Of course corn syrup is in everything, GM corn additives will continue to cause huge boosts to the heath industry. Use food to sell more drugs, use drugs to sell more food, the unspoken FDA motto.

I stand by my belief that Americans deserve EVERYTHING they get, including the chronic health issues associated with being glutinous pigs.

"Well the food and drug companies made it possible for me to destroy myself and my country, so they are to blame!" Is a sad, sad, pathetic excuse.

[edit on 5-8-2009 by maus80]

posted on Aug, 5 2009 @ 01:47 PM
reply to post by Uphill

Which one of those three(fat, sugar(carbs) and salt) is addictive alone? That's where the real problem lies. When it comes to health, dietary fat and salt have little adverse effects compared to sugar(carbs).


posted on Aug, 7 2009 @ 08:25 AM
In the DemocracyNow interview with Dr. Kessler, he identified the following known addictive properties. (I am paraphrasing what he said in the interview; these are all his words, except for my connecting phrases.)

His most recent medical journal article is titled "Deconstructing the vanilla milkshake." During his interview with Amy Goodman, he asks which part of the vanilla milkshake ingredients is it that keeps us coming back for more? His answer is, it's the sugar that is the main driver.

Kessler goes on to say: "But when you add fat to the sugar, it's synergistic. With my colleague Gaetano di Chiara, we -- Gaetano studies the effect of amphetamine and coc aine on the brain's dopamine circuits. Dopamine is responsible for focusing your attention on a specific stimulus. And we always knew that amphetamine and coc aine raise the brain's dopamine level. ... we studied the effects of not just one nutrient, not just sugar, but sugar and fat, and we found, when you put them together, you get elevations of the brain's dopamine circuitry. And not only that, it doesn't habituate. It doesn't go down time after time. So we see that multi-potent, multi-sensory foods can stimulate the brain's neural circuitry."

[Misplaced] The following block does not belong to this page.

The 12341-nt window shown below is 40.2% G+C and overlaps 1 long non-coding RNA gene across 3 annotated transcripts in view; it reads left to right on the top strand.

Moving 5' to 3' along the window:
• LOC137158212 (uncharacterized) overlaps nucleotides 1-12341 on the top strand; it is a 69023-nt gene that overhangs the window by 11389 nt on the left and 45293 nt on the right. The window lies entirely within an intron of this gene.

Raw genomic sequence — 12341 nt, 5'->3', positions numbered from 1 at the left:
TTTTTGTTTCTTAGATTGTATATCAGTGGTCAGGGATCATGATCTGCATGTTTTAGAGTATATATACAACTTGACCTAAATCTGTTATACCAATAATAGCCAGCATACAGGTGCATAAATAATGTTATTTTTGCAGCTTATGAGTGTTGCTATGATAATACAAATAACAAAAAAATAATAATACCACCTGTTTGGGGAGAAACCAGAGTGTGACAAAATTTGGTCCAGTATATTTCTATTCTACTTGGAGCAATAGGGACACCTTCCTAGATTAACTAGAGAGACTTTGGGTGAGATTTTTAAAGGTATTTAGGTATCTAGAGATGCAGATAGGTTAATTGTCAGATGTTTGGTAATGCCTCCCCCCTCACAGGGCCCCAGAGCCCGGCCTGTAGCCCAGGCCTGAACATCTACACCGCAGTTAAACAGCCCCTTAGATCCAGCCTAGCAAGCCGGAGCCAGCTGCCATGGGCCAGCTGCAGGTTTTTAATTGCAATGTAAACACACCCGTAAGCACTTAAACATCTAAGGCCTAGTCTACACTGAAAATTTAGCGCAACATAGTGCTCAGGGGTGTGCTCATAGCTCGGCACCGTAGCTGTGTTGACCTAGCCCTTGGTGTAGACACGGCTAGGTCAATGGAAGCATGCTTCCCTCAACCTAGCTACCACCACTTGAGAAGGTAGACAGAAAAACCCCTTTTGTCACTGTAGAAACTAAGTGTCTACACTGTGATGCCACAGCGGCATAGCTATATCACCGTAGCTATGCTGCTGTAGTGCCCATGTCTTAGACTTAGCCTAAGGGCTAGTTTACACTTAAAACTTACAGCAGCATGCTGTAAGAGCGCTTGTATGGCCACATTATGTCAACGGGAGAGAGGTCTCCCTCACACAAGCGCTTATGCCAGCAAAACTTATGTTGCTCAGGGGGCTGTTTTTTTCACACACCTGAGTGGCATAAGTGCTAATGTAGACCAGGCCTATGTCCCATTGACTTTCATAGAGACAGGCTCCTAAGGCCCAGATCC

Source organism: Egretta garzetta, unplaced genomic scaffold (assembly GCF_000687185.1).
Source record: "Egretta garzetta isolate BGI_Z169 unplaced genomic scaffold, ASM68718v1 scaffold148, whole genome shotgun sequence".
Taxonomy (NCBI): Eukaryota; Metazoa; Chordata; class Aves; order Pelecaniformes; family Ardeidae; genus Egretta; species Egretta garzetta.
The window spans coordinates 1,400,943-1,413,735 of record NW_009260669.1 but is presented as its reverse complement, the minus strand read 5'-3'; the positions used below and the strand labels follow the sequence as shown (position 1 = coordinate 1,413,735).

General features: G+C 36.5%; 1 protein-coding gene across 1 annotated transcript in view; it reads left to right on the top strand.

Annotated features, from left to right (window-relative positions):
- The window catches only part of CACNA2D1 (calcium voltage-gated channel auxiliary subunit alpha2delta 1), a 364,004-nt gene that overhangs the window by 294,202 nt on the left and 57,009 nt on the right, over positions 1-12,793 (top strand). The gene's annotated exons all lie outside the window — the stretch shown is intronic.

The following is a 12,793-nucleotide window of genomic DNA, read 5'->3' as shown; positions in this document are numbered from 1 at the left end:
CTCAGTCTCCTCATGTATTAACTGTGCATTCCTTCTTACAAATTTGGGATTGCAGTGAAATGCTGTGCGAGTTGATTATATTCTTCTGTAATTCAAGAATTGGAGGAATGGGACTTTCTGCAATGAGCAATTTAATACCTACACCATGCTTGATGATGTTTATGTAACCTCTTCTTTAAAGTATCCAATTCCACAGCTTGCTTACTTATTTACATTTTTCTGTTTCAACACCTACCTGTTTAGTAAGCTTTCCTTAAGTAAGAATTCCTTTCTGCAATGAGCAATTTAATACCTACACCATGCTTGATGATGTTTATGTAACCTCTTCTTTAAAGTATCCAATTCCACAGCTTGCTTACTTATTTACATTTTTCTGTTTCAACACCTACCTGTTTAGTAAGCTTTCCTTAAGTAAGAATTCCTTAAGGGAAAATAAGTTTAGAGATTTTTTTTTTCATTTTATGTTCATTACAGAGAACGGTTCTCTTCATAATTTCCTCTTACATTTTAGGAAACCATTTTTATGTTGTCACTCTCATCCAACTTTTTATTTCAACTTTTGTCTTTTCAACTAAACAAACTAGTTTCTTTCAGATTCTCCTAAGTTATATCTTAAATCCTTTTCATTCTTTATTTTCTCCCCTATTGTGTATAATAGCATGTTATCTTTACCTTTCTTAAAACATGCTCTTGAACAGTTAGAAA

Devolution's question is answered by what Kessler says a number of times over the course of this lengthy interview, that it is sugar that is the main driver. Kessler also says, however, that in manufactured food, what the producers of this food have learned is most successful for their product sales is to add sugar to fat, or where possible to add sugar to salt and fat. It is those combinations that are almost universally present in manufactured foods, and especially in restaurant foods.